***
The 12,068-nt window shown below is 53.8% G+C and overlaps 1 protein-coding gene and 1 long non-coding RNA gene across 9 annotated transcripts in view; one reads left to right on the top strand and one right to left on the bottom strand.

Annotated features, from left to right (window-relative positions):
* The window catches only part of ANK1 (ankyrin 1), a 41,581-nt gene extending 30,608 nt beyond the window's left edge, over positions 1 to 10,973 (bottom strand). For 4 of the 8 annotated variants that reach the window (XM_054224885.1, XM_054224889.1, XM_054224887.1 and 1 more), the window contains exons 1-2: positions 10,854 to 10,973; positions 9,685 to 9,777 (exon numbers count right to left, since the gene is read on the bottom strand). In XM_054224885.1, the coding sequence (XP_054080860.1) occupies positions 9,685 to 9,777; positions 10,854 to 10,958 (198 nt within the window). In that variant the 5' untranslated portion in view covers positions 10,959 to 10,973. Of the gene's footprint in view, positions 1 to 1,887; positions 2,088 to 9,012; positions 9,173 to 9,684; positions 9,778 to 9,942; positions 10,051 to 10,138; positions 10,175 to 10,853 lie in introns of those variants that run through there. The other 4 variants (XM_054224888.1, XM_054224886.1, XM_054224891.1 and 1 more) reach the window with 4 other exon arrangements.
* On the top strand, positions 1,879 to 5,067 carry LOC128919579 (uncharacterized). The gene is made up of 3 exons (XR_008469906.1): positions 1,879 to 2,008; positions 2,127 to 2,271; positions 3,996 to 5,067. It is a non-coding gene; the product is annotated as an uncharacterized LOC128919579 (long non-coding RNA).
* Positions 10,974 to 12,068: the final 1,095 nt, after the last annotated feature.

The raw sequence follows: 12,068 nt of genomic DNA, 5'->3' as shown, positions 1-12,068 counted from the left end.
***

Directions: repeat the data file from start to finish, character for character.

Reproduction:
The 12,068-nt window shown below is 53.8% G+C and overlaps 1 protein-coding gene and 1 long non-coding RNA gene across 9 annotated transcripts in view; one reads left to right on the top strand and one right to left on the bottom strand.

Annotated features, from left to right (window-relative positions):
* The window catches only part of ANK1 (ankyrin 1), a 41,581-nt gene extending 30,608 nt beyond the window's left edge, over positions 1 to 10,973 (bottom strand). For 4 of the 8 annotated variants that reach the window (XM_054224885.1, XM_054224889.1, XM_054224887.1 and 1 more), the window contains exons 1-2: positions 10,854 to 10,973; positions 9,685 to 9,777 (exon numbers count right to left, since the gene is read on the bottom strand). In XM_054224885.1, the coding sequence (XP_054080860.1) occupies positions 9,685 to 9,777; positions 10,854 to 10,958 (198 nt within the window). In that variant the 5' untranslated portion in view covers positions 10,959 to 10,973. Of the gene's footprint in view, positions 1 to 1,887; positions 2,088 to 9,012; positions 9,173 to 9,684; positions 9,778 to 9,942; positions 10,051 to 10,138; positions 10,175 to 10,853 lie in introns of those variants that run through there. The other 4 variants (XM_054224888.1, XM_054224886.1, XM_054224891.1 and 1 more) reach the window with 4 other exon arrangements.
* On the top strand, positions 1,879 to 5,067 carry LOC128919579 (uncharacterized). The gene is made up of 3 exons (XR_008469906.1): positions 1,879 to 2,008; positions 2,127 to 2,271; positions 3,996 to 5,067. It is a non-coding gene; the product is annotated as an uncharacterized LOC128919579 (long non-coding RNA).
* Positions 10,974 to 12,068: the final 1,095 nt, after the last annotated feature.

The raw sequence follows: 12,068 nt of genomic DNA, 5'->3' as shown, positions 1-12,068 counted from the left end.